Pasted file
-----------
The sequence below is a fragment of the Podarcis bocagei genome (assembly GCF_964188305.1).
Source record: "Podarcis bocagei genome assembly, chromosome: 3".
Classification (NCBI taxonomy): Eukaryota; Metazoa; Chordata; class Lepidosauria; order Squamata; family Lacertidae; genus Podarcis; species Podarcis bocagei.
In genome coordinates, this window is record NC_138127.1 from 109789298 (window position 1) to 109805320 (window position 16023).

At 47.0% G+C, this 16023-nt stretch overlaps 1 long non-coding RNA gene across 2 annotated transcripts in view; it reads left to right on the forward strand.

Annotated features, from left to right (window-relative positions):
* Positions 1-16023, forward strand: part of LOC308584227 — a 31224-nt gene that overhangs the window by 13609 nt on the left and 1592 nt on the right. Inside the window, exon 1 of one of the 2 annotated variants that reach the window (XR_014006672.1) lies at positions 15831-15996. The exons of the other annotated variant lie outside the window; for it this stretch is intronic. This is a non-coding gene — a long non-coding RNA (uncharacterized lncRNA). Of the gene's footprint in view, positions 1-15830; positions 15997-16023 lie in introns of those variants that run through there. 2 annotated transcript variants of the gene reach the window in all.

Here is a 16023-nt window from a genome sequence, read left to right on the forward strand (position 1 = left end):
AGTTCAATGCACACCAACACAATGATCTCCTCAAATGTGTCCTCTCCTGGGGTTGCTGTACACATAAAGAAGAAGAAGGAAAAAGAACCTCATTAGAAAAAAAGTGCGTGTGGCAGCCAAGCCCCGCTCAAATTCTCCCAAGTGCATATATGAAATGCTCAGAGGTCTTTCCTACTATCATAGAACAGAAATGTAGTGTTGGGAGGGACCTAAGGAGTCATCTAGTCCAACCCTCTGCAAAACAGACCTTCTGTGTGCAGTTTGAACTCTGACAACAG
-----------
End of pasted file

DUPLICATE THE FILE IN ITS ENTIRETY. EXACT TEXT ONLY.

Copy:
The sequence below is a fragment of the Podarcis bocagei genome (assembly GCF_964188305.1).
Source record: "Podarcis bocagei genome assembly, chromosome: 3".
Classification (NCBI taxonomy): Eukaryota; Metazoa; Chordata; class Lepidosauria; order Squamata; family Lacertidae; genus Podarcis; species Podarcis bocagei.
In genome coordinates, this window is record NC_138127.1 from 109789298 (window position 1) to 109805320 (window position 16023).

At 47.0% G+C, this 16023-nt stretch overlaps 1 long non-coding RNA gene across 2 annotated transcripts in view; it reads left to right on the forward strand.

Annotated features, from left to right (window-relative positions):
* Positions 1-16023, forward strand: part of LOC308584227 — a 31224-nt gene that overhangs the window by 13609 nt on the left and 1592 nt on the right. Inside the window, exon 1 of one of the 2 annotated variants that reach the window (XR_014006672.1) lies at positions 15831-15996. The exons of the other annotated variant lie outside the window; for it this stretch is intronic. This is a non-coding gene — a long non-coding RNA (uncharacterized lncRNA). Of the gene's footprint in view, positions 1-15830; positions 15997-16023 lie in introns of those variants that run through there. 2 annotated transcript variants of the gene reach the window in all.

Here is a 16023-nt window from a genome sequence, read left to right on the forward strand (position 1 = left end):
AGTTCAATGCACACCAACACAATGATCTCCTCAAATGTGTCCTCTCCTGGGGTTGCTGTACACATAAAGAAGAAGAAGGAAAAAGAACCTCATTAGAAAAAAAGTGCGTGTGGCAGCCAAGCCCCGCTCAAATTCTCCCAAGTGCATATATGAAATGCTCAGAGGTCTTTCCTACTATCATAGAACAGAAATGTAGTGTTGGGAGGGACCTAAGGAGTCATCTAGTCCAACCCTCTGCAAAACAGACCTTCTGTGTGCAGTTTGAACTCTGACAACAG